Digital images are formed from tiny dots of color. The dots, usually many millions per image, are so small and close together they blend into the smooth continuous tones we're so familiar with from film. These images are captured directly with digital cameras, or by scanning a transparency, negative, or print. The end result is an image in a universally recognized format that can be easily manipulated, distributed, and used. However, just because photography is an art form, it doesn't
mean you don't have to know some math. When it comes to displaying or printing your images, this section could be titled "So You Have to Know Arithmetic After All". If your camera captures an image that's 3648 x 2736 pixels in size, what does that mean when you e-mail it, post it to a Web site, or make a print? In this section you find out how to answer these kinds of questions.
Kodak is one of the world's largest sensor manufacturers. Here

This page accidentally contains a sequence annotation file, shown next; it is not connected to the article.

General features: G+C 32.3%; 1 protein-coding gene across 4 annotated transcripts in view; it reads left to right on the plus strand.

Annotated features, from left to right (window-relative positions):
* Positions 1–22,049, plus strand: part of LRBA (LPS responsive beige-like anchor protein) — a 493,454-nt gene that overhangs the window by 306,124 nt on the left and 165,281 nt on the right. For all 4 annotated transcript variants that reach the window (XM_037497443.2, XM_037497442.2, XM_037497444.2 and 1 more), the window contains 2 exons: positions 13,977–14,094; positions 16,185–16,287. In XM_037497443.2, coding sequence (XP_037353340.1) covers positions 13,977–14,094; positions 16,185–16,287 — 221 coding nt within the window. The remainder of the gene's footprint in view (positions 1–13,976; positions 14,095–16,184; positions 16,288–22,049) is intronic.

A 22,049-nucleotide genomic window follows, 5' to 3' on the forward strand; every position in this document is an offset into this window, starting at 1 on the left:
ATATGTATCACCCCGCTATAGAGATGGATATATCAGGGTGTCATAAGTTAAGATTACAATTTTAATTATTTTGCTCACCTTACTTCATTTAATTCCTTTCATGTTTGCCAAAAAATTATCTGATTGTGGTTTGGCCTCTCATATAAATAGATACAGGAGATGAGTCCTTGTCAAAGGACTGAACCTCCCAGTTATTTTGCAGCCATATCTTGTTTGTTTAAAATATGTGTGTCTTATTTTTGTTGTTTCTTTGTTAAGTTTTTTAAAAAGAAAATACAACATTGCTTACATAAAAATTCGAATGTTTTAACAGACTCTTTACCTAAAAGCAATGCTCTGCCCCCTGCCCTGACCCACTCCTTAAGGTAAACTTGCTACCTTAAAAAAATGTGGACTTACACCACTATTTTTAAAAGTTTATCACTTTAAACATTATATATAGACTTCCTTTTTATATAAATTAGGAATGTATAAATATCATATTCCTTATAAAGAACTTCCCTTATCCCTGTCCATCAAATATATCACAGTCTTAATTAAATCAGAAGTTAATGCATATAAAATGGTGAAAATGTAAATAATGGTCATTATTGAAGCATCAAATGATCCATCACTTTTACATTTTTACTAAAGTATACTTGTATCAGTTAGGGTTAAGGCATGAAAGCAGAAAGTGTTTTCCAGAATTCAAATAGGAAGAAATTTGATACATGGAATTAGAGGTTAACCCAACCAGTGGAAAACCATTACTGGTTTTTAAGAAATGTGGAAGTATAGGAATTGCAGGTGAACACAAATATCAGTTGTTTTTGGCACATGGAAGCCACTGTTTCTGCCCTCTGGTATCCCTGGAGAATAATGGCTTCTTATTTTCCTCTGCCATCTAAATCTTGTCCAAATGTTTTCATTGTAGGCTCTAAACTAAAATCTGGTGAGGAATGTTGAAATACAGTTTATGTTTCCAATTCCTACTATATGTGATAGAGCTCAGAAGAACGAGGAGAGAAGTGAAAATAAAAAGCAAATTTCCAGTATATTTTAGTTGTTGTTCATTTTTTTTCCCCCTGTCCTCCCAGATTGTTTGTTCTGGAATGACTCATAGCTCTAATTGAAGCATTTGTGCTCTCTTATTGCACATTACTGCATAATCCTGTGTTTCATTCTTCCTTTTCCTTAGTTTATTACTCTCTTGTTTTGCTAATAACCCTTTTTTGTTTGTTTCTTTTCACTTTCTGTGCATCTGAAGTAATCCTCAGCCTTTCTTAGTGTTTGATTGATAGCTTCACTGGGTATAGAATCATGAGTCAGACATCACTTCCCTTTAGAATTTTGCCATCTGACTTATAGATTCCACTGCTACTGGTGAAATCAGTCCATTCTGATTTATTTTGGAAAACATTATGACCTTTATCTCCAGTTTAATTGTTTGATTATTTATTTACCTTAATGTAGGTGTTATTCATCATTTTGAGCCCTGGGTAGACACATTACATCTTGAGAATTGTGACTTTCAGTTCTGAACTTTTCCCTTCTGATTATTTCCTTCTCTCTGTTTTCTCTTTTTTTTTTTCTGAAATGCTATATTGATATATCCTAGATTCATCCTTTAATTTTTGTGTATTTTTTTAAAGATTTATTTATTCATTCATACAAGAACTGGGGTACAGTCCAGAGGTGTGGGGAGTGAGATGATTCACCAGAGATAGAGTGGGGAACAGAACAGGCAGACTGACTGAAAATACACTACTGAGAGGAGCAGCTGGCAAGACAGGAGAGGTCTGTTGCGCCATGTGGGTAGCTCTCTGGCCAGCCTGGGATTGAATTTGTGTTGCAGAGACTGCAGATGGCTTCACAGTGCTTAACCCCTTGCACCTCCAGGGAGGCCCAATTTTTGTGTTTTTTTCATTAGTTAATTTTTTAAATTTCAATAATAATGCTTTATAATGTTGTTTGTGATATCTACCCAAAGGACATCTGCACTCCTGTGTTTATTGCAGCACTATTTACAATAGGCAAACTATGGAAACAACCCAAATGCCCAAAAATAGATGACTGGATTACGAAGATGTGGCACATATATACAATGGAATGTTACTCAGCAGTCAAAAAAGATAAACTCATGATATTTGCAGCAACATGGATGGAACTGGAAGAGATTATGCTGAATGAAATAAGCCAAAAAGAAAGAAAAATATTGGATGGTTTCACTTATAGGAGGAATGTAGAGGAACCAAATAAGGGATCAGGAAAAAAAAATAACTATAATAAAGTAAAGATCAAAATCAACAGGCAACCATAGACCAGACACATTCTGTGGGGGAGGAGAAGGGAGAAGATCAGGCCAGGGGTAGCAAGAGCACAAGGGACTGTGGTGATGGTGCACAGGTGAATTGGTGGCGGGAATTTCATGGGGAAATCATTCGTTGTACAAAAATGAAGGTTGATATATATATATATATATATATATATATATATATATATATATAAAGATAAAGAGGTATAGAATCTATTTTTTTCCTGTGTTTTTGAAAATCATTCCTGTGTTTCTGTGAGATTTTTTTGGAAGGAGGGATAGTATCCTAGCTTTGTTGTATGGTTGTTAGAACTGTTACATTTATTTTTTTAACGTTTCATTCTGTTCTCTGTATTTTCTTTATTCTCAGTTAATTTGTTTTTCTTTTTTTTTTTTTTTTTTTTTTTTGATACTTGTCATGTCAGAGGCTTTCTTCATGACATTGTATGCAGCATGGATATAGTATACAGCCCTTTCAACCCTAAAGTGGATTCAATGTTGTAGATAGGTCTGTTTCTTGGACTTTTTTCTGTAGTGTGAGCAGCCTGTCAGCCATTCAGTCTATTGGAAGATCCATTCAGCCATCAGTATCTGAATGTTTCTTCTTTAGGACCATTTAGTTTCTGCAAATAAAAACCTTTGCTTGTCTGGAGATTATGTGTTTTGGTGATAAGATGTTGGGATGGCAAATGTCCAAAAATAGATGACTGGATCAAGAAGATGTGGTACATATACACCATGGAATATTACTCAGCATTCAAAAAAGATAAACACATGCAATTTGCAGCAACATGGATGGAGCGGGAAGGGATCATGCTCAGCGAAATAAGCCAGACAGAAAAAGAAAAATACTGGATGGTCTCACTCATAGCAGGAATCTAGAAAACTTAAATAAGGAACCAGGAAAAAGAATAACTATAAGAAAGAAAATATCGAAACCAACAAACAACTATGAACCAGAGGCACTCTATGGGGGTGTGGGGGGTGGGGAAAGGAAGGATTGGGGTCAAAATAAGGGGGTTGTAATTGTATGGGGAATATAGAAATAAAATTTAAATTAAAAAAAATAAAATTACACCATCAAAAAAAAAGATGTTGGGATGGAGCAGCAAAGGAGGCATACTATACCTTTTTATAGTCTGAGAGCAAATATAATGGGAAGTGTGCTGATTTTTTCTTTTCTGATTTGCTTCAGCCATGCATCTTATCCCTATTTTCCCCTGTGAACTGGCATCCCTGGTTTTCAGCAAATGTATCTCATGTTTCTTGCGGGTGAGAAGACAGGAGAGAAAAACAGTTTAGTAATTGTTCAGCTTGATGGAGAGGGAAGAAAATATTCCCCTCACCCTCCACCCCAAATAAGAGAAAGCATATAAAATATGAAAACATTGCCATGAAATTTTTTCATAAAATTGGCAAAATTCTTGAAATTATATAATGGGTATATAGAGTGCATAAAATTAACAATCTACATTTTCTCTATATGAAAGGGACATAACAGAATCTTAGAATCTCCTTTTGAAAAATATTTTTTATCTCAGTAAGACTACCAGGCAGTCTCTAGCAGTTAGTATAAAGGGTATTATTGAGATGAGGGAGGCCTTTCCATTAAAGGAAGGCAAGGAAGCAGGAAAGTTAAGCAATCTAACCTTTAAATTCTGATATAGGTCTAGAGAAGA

is one of their latest waffers containing a number of image sensors. Courtesy of Kodak (www.kodak.com
The calculations we'll be using in this section are nothing more than subtraction, addition, multiplication and division—subjects you mastered early in school. However, to make it easier to explore the various relationships being discussed, you can use the Excel worksheet "Pixels & Images Calculator" downloadable at the link below or by clicking the Excel button in this section:
The worksheet, named pixelcalc.xls, has been saved in Excel 5 format so that version and all later versions of Excel can read it.